• Category 2: This category covers plantations with invasive potential. Permits are issued for plants to be grown in a particular area. If they spread, they are moved into category 1b.
  • Category 3: This is a list of new species that could become a problem. The presence of species on this list is recorded so that spread can be monitored. One example is the Mulberry.

(See downloads below for “NEMBA Lists – 1 August 2014“)

Ayanda with alien specimens herbarium res.

What is the difference between a Declaration and a Notice?

Declaration: This is required when property is being sold. It is a list of the species present on that property, and their abundance. The seller must provide a copy to both the buyer, and to the Department of Environmental Affairs (DEA). DEA use declarations to map the area, so that they can monitor the problem potential and decide when to require removal of a particular species. If a category 1a species is present, this must be removed before the property is sold.

Notice: These are issued by DEA inspectors after visiting a property and deciding that certain species need to be controlled. (If a seller doesn’t issue a declaration to a buyer, and a DEA inspector subsequently visits the property and serves a notice, the buyer can hold the seller liable for clearing costs.) Notices give a timeframe for replying, creating a control plan, and effecting removal.

What is the difference between Management Plans and Control Plans?

Management Plans list the species present, and how these will be controlled over a period of time. Management plans are not required for property of <5 hectares.

Control Plans are required in terms of a Notice issued by a DEA inspector. They list the process and the herbicides that will be used to remove and destroy the IAPs present. Category 1a species cannot be removed from the property, but must be destroyed in situ. (See downloads below for “NEMBA Guidelines for Control Plans“)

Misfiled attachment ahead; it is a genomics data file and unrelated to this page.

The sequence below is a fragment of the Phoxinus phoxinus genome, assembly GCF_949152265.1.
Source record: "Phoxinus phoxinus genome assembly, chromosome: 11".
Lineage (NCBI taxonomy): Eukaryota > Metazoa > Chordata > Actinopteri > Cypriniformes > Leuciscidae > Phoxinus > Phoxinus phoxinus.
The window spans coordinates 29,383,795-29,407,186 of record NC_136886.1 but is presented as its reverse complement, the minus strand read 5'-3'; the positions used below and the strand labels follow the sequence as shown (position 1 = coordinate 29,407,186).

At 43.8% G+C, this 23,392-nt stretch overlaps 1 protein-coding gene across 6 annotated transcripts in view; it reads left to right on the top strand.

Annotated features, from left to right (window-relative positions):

How does this affect the Property market?

Estate agents and conveyancers have an obligation to make sellers aware of the legislation. If a Declaration shows a major problem with IAPs on the property, the buyer could ask for a reduction in price for the amount that it will cost to do the necessary clearing. The seller therefore needs to be aware of the liability of having IAPs on their property.

Can this legislation be enforced?

NEMBA is a national Act, and therefore overrides both provincial acts and municipal bylaws. The Deeds Office is not responsible for enforcing the legislation. However, attorneys need to ensure that the necessary Declarations are completed to comply with the law.

How does this affect complexes (sectional title schemes)?

Declarations for property that is part of a sectional title scheme must also cover both common property, and exclusive use areas.

NEMBA Workshop at Michaelhouse 1

Can I do my own declaration?

As the legislation stands, you can do your own declaration. However, both DEA and attorneys prefer to employ a specialist to reduce the possibility of landing up in trouble.

When should a declaration be done?

It is preferable to do a declaration just prior to transfer, because IAPs grow so fast. It is important to record the date on which the declaration was compiled, for the same reason.

Do the municipalities have management plans?

Currently, neither Umngeni nor Umgungundlovu Municipalities have management plans in place. However, they are working on these.